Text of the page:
from The American Heritage® Dictionary of the English Language, 5th Edition.
- noun A domestic cat of a large breed developed in France from a Burmese breed, having a long cream-colored coat with dark ears, face, tail, and legs, white paws, and blue eyes.
from Wiktionary, Creative Commons Attribution/Share-Alike License.
- noun A medium size semi-longhair
domestic cat breedoriginating in Burma.
from The American Heritage® Dictionary of the English Language, 4th Edition
from Wiktionary, Creative Commons Attribution/Share-Alike License
Birman stuck to his views and drew further scorn later that decade by predicting that Mikhail Gorbachev would lack the will to make the far-reaching economic reforms that were the only way to save the Soviet political system.
For this apostasy, these Western elites ostracized and criticized Birman, saying that his views were by definition biased because he was an emigre.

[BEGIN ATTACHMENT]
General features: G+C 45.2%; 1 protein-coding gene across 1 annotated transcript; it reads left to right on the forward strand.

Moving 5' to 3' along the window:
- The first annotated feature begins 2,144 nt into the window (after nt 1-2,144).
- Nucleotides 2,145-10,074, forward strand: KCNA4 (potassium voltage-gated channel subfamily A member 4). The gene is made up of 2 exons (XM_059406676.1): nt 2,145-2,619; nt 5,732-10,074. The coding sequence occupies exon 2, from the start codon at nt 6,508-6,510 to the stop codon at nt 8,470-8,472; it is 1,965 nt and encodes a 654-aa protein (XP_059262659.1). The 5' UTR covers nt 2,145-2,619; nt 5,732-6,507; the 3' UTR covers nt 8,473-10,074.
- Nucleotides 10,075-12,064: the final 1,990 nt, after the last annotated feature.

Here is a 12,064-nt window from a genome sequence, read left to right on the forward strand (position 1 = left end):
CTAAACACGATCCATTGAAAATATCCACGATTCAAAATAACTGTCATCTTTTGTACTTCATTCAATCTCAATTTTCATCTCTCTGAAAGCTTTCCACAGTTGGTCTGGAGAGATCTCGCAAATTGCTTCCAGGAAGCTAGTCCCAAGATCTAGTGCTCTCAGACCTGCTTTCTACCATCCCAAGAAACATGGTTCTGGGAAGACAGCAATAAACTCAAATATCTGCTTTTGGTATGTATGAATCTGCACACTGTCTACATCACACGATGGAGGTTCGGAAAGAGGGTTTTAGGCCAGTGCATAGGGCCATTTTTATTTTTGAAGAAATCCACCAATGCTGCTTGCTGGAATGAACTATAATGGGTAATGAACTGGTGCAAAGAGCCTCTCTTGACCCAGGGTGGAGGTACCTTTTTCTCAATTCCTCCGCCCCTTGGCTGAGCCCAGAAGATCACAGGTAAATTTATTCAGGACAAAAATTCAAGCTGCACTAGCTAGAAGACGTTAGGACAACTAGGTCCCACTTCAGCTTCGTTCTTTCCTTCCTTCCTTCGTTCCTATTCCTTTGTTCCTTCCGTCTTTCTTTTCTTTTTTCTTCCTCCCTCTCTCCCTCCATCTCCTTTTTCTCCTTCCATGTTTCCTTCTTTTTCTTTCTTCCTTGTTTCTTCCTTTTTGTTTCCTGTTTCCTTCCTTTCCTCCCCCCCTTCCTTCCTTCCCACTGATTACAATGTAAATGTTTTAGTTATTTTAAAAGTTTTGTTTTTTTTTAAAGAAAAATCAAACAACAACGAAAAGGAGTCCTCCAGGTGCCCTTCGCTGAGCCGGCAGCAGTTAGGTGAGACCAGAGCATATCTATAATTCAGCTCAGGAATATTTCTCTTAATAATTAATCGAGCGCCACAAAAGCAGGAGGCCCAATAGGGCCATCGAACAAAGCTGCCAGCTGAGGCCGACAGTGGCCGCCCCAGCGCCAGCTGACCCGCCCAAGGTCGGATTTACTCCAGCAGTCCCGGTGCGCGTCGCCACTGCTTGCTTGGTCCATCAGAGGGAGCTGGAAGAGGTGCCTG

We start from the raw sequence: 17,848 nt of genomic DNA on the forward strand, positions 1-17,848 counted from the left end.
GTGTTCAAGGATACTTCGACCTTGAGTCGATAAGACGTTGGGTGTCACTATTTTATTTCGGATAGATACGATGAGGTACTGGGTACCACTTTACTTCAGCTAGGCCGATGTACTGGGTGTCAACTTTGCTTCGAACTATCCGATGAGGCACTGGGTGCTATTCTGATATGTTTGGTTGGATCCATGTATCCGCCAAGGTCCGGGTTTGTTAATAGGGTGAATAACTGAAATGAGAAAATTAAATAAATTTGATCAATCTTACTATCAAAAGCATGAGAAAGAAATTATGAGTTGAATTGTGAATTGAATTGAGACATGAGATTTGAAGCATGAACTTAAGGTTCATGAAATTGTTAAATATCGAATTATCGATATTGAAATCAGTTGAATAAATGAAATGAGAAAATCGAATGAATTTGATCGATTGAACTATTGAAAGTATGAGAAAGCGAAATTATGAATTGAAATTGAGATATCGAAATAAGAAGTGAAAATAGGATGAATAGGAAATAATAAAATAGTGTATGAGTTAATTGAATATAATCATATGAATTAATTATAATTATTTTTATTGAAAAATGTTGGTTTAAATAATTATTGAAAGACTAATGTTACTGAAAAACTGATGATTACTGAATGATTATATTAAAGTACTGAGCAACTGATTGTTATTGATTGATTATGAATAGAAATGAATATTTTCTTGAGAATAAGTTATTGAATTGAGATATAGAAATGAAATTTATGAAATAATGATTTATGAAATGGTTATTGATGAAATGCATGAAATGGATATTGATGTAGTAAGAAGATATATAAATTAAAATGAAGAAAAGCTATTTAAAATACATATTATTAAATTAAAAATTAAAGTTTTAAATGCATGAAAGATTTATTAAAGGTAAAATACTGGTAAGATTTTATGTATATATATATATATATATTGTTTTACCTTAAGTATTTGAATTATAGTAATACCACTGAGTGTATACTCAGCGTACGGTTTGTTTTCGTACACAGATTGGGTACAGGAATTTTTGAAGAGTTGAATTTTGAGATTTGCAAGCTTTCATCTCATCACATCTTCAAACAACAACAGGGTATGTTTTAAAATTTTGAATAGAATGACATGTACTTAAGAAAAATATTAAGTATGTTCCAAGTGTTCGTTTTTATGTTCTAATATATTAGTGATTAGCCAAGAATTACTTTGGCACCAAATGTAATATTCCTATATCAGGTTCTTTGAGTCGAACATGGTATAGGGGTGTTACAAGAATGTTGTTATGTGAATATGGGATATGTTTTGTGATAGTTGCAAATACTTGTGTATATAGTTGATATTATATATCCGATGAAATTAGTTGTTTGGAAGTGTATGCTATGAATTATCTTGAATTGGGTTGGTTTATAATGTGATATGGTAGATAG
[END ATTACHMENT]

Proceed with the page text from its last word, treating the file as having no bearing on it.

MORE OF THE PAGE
An occasional contributor to this newspaper, Birman was especially critical of the CIA and most Western experts for trusting too much in Moscow's official claims.
Perhaps because he had served as a director of planning in Soviet factories, Birman had a profound distrust of Soviet statistics and believed its economy was smaller and could support far less nonmilitary consumption than nearly all Sovietologists in the West believed at the time.
Birman, who died on April 6 at age 82, was a Russian economist who emigrated to the U.S. in 1974 and predicted the collapse of the Soviet economy.
Birman's insight that the Soviet Union was far weaker than it seemed from its military prowess was implicitly adopted by Ronald Reagan when he famously predicted in 1982 that "freedom and democracy will leave Marxism and Leninism on the ash heap of history."
Two men who were right about the Cold War and the great debates of the 20th century—William Rusher and Igor Birman—recently died and deserve more notice than they've received.
In a 2003 essay, "The Failure of the American Sovietological Economics Profession," John Howard Wilhelm recounted the debate between Birman and the CIA, concluding that "Given what has happened and what we now know, Birman clearly did get it right."
That dismissal was unfair to Birman's scholarship, but it also had profound implications for U.S. policy during the last decades of the Cold War.
Bill Rusher and Igor Birman dared to challenge the liberal establishment.